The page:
Senators ask for extension on EPA draft public comment period

Source: Jean Chemnick, E&E reporter • Posted: Friday, September 12, 2014

A bipartisan group of senators today asked U.S. EPA to give the public more time to comment on its existing power plant greenhouse gas draft rule, citing its complexity and potential to overhaul the U.S. power grid.

The letter, spearheaded by Sens. Deb Fischer (R-Neb.) and Heidi Heitkamp (D-N.D.), asked EPA to extend its Oct. 16 deadline by 60 days.

“This extension is critical to ensure that state regulatory agencies and other stakeholders have adequate time to fully analyze and comment on the proposal,” the senators said.

Heitkamp and Fischer were joined on the letter by 51 of their colleagues, including Democrats who sometimes ally with the agency like Sens. Tom Harkin of Iowa and Mark Warner of Virginia. It was signed by all of the chamber’s Republicans except for Maine Sen. Susan Collins and New Hampshire’s Kelly Ayotte.

Senate Minority Leader Mitch McConnell (R-Ky.) released a statement on the letter, again blasting EPA for not holding a listening session in his state.

“In an ideal world, we would not be sending this letter to EPA because the agency would have withdrawn this terrible proposed regulation after hearing from those it negatively impacted,” he said.

Today’s letter noted that stakeholders are still working to understand the rule, which makes it difficult for them to provide comments.

“The proposed rule requires a thorough evaluation of intra- and inter-state, regional, and in some cases international energy generation and transmission so that states and utilities can provide the most detailed assessments on how to meet the targets while maintaining reliability in the grid,” they wrote. “This level of coordination to comment on an EPA rule is unprecedented, extraordinary, and extremely time consuming.”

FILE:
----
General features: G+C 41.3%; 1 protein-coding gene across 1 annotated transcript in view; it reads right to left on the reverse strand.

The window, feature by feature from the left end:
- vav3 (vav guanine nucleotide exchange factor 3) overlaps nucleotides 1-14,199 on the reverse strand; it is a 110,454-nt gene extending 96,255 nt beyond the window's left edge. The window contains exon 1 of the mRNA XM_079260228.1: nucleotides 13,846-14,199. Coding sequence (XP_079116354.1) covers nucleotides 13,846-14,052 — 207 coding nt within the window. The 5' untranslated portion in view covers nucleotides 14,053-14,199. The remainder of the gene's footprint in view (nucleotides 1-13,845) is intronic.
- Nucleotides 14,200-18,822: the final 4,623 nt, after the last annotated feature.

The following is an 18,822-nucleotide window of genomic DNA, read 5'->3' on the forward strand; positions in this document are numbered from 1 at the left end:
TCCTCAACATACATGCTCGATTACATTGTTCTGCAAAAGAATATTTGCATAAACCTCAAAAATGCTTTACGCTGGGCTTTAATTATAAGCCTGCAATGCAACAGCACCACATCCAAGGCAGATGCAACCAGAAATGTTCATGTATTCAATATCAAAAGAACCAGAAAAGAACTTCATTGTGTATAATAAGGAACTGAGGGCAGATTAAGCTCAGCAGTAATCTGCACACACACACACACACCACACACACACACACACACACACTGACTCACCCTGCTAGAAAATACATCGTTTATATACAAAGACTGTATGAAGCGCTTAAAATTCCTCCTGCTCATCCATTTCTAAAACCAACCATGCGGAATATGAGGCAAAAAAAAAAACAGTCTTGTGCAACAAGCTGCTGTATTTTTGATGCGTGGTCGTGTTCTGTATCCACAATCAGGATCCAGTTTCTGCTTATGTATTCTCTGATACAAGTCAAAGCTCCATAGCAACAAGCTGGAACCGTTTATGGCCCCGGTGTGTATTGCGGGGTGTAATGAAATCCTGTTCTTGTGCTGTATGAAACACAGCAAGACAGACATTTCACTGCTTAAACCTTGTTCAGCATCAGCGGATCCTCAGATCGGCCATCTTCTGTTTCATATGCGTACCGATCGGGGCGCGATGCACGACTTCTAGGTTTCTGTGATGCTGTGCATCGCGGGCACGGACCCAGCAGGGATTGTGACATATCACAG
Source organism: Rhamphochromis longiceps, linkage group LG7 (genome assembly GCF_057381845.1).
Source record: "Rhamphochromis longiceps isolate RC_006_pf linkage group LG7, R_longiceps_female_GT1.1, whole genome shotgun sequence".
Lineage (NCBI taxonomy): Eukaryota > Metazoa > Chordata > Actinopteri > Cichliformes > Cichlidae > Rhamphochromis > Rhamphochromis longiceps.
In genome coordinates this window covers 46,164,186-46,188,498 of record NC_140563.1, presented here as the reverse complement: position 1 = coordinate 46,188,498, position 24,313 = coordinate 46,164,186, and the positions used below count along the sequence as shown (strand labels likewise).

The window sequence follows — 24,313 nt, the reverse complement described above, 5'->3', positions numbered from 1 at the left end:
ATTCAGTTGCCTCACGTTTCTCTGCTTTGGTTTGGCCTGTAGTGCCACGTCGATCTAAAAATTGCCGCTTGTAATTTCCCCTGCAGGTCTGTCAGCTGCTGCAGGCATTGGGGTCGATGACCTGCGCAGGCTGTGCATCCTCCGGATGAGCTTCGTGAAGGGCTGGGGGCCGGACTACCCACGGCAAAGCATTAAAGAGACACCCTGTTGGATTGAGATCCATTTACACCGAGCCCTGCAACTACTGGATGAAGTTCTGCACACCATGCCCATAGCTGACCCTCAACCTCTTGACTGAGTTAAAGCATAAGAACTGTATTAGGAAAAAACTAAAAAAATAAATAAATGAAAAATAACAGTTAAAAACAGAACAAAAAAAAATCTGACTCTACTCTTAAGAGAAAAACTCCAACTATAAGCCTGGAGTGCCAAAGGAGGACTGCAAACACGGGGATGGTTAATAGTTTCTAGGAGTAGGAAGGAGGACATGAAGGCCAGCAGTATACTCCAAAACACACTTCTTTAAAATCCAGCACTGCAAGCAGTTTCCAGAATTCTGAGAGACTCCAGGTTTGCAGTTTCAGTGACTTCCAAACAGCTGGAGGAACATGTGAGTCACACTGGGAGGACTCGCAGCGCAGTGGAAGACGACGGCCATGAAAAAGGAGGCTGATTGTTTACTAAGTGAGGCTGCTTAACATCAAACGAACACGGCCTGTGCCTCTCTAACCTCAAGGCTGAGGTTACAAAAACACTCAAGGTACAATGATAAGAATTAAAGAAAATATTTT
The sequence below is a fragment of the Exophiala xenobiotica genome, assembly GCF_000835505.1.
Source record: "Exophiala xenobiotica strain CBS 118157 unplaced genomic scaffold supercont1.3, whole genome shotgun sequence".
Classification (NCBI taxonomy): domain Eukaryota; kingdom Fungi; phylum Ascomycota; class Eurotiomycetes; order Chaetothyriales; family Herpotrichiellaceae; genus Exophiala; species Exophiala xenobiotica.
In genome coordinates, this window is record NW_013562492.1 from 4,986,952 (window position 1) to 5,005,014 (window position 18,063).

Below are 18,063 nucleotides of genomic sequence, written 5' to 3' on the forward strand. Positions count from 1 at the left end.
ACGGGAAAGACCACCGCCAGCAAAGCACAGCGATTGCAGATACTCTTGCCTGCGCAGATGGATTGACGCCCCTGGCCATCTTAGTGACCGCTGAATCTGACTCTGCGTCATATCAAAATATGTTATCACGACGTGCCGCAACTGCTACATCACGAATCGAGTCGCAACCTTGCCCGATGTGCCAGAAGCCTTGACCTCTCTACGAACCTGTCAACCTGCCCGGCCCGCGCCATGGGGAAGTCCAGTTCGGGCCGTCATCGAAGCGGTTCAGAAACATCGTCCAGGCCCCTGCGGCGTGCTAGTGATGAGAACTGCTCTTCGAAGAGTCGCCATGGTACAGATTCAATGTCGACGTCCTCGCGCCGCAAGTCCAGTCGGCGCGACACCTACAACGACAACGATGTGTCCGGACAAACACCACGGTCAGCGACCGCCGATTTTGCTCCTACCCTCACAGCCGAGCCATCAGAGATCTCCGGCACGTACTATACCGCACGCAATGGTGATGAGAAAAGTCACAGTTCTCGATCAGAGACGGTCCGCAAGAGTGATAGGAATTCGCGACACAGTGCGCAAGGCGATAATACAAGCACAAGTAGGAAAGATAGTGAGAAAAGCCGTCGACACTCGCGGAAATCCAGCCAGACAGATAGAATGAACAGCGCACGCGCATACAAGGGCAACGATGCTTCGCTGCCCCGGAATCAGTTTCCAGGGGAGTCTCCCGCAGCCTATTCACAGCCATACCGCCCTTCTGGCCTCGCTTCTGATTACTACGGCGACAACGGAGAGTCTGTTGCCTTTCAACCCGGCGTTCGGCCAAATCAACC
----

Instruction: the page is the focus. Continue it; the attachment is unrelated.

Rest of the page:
State officials say they are focused on understanding the calculus EPA used in crafting the proposal. Many say the four “building blocks” EPA used to set targets would interact in ways the federal agency may not have considered. Some have signaled they will ask for adjustments to their standards. But the senators note that states must support these requests with documentation and data before the public comment period closes — something four officials told a House panel earlier this week would require additional time (Greenwire, Sept. 9).

Two other participants in Tuesday’s hearing of the Energy and Commerce Committee’s Energy and Power Subcommittee — Maryland Public Service Commissioner Kelly Speakes-Backman and David Danner, chairman of the Washington Utilities and Transportation Commission — testified that extra time is unnecessary and would delay the rule’s climate benefits.

The senators’ letter is not the first call for an extension, but EPA has signaled that it is planning to stick to its schedule.

“Right now we’re still working under the 120 day timeframe with a closing date of Oct. 16,” the agency said today.

EPA notes that it has already allocated extra time for comment on the June 2 proposal in line with a previous request by Fischer, Heitkamp and others. The agency has already received more than 700,000 comments on the proposal.